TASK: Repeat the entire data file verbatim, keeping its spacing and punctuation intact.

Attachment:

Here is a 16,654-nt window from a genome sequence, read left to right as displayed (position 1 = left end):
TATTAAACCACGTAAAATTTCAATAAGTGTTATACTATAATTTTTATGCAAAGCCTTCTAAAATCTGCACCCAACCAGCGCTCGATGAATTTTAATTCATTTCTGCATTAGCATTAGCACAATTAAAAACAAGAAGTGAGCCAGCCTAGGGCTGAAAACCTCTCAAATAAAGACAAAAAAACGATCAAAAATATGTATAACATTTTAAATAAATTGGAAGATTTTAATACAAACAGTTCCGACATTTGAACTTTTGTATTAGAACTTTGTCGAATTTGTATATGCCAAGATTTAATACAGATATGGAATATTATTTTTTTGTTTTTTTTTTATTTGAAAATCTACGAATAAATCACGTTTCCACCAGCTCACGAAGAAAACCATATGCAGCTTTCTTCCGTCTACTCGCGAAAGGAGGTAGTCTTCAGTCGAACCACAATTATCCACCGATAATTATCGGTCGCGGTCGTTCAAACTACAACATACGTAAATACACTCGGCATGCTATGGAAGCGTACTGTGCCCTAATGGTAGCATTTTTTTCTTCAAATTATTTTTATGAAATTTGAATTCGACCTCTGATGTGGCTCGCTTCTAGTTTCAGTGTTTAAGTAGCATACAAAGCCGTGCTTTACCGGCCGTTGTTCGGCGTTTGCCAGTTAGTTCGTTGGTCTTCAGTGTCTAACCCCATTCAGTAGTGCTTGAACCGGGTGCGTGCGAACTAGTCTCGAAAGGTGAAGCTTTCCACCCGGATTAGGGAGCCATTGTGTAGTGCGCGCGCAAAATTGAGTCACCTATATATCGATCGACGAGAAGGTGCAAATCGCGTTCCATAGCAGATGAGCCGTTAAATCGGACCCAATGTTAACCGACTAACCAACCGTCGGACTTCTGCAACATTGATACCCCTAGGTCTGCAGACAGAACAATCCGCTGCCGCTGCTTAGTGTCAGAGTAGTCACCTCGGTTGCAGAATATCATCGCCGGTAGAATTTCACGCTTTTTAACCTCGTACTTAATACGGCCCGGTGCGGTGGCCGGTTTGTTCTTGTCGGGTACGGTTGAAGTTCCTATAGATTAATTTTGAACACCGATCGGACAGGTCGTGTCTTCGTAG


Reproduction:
Here is a 16,654-nt window from a genome sequence, read left to right as displayed (position 1 = left end):
TATTAAACCACGTAAAATTTCAATAAGTGTTATACTATAATTTTTATGCAAAGCCTTCTAAAATCTGCACCCAACCAGCGCTCGATGAATTTTAATTCATTTCTGCATTAGCATTAGCACAATTAAAAACAAGAAGTGAGCCAGCCTAGGGCTGAAAACCTCTCAAATAAAGACAAAAAAACGATCAAAAATATGTATAACATTTTAAATAAATTGGAAGATTTTAATACAAACAGTTCCGACATTTGAACTTTTGTATTAGAACTTTGTCGAATTTGTATATGCCAAGATTTAATACAGATATGGAATATTATTTTTTTGTTTTTTTTTTATTTGAAAATCTACGAATAAATCACGTTTCCACCAGCTCACGAAGAAAACCATATGCAGCTTTCTTCCGTCTACTCGCGAAAGGAGGTAGTCTTCAGTCGAACCACAATTATCCACCGATAATTATCGGTCGCGGTCGTTCAAACTACAACATACGTAAATACACTCGGCATGCTATGGAAGCGTACTGTGCCCTAATGGTAGCATTTTTTTCTTCAAATTATTTTTATGAAATTTGAATTCGACCTCTGATGTGGCTCGCTTCTAGTTTCAGTGTTTAAGTAGCATACAAAGCCGTGCTTTACCGGCCGTTGTTCGGCGTTTGCCAGTTAGTTCGTTGGTCTTCAGTGTCTAACCCCATTCAGTAGTGCTTGAACCGGGTGCGTGCGAACTAGTCTCGAAAGGTGAAGCTTTCCACCCGGATTAGGGAGCCATTGTGTAGTGCGCGCGCAAAATTGAGTCACCTATATATCGATCGACGAGAAGGTGCAAATCGCGTTCCATAGCAGATGAGCCGTTAAATCGGACCCAATGTTAACCGACTAACCAACCGTCGGACTTCTGCAACATTGATACCCCTAGGTCTGCAGACAGAACAATCCGCTGCCGCTGCTTAGTGTCAGAGTAGTCACCTCGGTTGCAGAATATCATCGCCGGTAGAATTTCACGCTTTTTAACCTCGTACTTAATACGGCCCGGTGCGGTGGCCGGTTTGTTCTTGTCGGGTACGGTTGAAGTTCCTATAGATTAATTTTGAACACCGATCGGACAGGTCGTGTCTTCGTAG